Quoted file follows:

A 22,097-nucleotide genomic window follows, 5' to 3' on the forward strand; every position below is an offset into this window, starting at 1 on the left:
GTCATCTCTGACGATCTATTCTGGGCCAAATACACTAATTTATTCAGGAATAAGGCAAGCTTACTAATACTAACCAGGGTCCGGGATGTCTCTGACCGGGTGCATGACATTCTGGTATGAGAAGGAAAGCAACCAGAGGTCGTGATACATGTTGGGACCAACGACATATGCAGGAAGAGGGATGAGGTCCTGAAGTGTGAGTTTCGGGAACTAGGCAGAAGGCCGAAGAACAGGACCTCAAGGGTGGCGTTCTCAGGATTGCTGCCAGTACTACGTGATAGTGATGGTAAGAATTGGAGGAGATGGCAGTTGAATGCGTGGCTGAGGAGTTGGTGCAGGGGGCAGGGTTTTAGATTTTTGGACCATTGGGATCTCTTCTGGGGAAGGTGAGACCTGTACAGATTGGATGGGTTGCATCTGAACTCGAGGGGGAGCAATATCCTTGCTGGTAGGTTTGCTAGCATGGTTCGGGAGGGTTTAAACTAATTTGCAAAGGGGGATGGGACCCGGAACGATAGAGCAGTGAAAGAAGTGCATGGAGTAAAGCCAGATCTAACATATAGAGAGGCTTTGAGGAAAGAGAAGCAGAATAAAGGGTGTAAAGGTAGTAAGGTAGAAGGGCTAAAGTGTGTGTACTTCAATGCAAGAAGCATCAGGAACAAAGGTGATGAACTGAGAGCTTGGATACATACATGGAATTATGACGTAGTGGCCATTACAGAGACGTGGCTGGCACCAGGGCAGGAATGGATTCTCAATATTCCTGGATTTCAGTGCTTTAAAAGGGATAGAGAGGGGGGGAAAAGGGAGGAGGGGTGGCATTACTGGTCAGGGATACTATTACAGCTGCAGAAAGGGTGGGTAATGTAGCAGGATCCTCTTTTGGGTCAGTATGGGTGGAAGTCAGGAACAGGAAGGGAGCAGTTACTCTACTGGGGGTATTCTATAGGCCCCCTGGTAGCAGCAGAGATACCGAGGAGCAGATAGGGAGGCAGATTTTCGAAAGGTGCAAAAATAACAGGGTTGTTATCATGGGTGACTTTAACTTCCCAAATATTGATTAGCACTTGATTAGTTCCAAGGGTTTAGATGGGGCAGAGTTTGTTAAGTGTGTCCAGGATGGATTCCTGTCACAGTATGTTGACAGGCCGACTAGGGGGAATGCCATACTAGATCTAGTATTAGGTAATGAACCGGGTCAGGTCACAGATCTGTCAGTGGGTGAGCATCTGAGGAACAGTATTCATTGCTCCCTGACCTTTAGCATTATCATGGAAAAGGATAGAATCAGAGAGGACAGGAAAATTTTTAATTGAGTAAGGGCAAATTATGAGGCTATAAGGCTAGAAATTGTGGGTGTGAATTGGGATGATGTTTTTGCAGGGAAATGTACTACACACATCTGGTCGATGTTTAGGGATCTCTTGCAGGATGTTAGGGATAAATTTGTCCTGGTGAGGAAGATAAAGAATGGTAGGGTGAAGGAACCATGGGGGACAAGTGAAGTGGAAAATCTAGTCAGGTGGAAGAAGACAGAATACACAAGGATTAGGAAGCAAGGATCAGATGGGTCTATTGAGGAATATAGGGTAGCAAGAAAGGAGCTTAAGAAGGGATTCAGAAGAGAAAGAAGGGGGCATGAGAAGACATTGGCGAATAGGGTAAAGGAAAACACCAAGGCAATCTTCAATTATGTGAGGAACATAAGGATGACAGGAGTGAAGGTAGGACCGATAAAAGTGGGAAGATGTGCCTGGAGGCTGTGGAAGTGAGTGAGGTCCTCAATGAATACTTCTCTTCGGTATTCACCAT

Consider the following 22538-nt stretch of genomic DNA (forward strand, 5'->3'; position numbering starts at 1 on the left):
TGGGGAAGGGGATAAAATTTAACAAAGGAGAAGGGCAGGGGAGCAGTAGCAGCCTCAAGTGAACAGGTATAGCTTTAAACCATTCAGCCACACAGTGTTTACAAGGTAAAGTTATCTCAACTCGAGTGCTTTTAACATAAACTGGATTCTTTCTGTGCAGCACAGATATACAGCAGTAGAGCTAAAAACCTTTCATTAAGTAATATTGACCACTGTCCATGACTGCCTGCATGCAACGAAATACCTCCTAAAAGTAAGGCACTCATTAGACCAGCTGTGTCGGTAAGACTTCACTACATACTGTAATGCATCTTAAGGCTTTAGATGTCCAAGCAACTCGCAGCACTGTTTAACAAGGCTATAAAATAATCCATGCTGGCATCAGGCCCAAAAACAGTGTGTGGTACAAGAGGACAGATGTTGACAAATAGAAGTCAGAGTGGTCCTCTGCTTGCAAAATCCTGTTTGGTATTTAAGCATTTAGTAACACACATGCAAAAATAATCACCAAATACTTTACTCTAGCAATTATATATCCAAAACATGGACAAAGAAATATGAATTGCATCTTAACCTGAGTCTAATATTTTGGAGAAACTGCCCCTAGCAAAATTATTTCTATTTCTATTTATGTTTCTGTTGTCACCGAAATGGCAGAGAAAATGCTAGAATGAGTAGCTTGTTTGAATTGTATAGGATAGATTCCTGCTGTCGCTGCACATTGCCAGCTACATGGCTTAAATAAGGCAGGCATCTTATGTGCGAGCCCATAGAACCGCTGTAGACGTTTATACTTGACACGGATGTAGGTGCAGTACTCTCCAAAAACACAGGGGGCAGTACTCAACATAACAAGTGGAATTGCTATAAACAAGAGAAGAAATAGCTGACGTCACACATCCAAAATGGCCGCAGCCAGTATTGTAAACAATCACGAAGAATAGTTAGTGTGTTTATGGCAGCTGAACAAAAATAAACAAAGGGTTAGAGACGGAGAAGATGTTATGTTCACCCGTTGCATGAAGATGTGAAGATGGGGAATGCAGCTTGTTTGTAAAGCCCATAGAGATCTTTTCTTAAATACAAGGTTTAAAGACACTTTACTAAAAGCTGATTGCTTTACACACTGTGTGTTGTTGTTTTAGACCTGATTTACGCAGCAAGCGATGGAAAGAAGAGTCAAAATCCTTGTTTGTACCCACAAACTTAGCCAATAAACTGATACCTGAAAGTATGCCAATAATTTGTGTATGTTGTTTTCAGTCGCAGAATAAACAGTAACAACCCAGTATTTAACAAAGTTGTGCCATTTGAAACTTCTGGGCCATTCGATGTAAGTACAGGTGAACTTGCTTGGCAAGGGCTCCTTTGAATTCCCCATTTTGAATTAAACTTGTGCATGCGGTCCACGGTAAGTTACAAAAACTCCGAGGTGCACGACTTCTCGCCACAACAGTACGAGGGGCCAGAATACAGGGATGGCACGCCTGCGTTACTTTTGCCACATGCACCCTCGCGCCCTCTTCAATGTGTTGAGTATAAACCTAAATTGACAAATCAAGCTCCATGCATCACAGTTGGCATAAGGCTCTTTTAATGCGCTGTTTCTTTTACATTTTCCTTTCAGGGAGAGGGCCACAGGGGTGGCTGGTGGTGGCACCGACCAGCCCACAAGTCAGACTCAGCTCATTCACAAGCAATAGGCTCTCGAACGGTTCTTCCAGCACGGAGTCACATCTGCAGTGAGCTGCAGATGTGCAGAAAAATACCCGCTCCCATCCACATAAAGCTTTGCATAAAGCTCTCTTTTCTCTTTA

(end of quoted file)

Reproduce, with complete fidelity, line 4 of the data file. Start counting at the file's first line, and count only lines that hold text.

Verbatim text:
TGGGGAAGGGGATAAAATTTAACAAAGGAGAAGGGCAGGGGAGCAGTAGCAGCCTCAAGTGAACAGGTATAGCTTTAAACCATTCAGCCACACAGTGTTTACAAGGTAAAGTTATCTCAACTCGAGTGCTTTTAACATAAACTGGATTCTTTCTGTGCAGCACAGATATACAGCAGTAGAGCTAAAAACCTTTCATTAAGTAATATTGACCACTGTCCATGACTGCCTGCATGCAACGAAATACCTCCTAAAAGTAAGGCACTCATTAGACCAGCTGTGTCGGTAAGACTTCACTACATACTGTAATGCATCTTAAGGCTTTAGATGTCCAAGCAACTCGCAGCACTGTTTAACAAGGCTATAAAATAATCCATGCTGGCATCAGGCCCAAAAACAGTGTGTGGTACAAGAGGACAGATGTTGACAAATAGAAGTCAGAGTGGTCCTCTGCTTGCAAAATCCTGTTTGGTATTTAAGCATTTAGTAACACACATGCAAAAATAATCACCAAATACTTTACTCTAGCAATTATATATCCAAAACATGGACAAAGAAATATGAATTGCATCTTAACCTGAGTCTAATATTTTGGAGAAACTGCCCCTAGCAAAATTATTTCTATTTCTATTTATGTTTCTGTTGTCACCGAAATGGCAGAGAAAATGCTAGAATGAGTAGCTTGTTTGAATTGTATAGGATAGATTCCTGCTGTCGCTGCACATTGCCAGCTACATGGCTTAAATAAGGCAGGCATCTTATGTGCGAGCCCATAGAACCGCTGTAGACGTTTATACTTGACACGGATGTAGGTGCAGTACTCTCCAAAAACACAGGGGGCAGTACTCAACATAACAAGTGGAATTGCTATAAACAAGAGAAGAAATAGCTGACGTCACACATCCAAAATGGCCGCAGCCAGTATTGTAAACAATCACGAAGAATAGTTAGTGTGTTTATGGCAGCTGAACAAAAATAAACAAAGGGTTAGAGACGGAGAAGATGTTATGTTCACCCGTTGCATGAAGATGTGAAGATGGGGAATGCAGCTTGTTTGTAAAGCCCATAGAGATCTTTTCTTAAATACAAGGTTTAAAGACACTTTACTAAAAGCTGATTGCTTTACACACTGTGTGTTGTTGTTTTAGACCTGATTTACGCAGCAAGCGATGGAAAGAAGAGTCAAAATCCTTGTTTGTACCCACAAACTTAGCCAATAAACTGATACCTGAAAGTATGCCAATAATTTGTGTATGTTGTTTTCAGTCGCAGAATAAACAGTAACAACCCAGTATTTAACAAAGTTGTGCCATTTGAAACTTCTGGGCCATTCGATGTAAGTACAGGTGAACTTGCTTGGCAAGGGCTCCTTTGAATTCCCCATTTTGAATTAAACTTGTGCATGCGGTCCACGGTAAGTTACAAAAACTCCGAGGTGCACGACTTCTCGCCACAACAGTACGAGGGGCCAGAATACAGGGATGGCACGCCTGCGTTACTTTTGCCACATGCACCCTCGCGCCCTCTTCAATGTGTTGAGTATAAACCTAAATTGACAAATCAAGCTCCATGCATCACAGTTGGCATAAGGCTCTTTTAATGCGCTGTTTCTTTTACATTTTCCTTTCAGGGAGAGGGCCACAGGGGTGGCTGGTGGTGGCACCGACCAGCCCACAAGTCAGACTCAGCTCATTCACAAGCAATAGGCTCTCGAACGGTTCTTCCAGCACGGAGTCACATCTGCAGTGAGCTGCAGATGTGCAGAAAAATACCCGCTCCCATCCACATAAAGCTTTGCATAAAGCTCTCTTTTCTCTTTA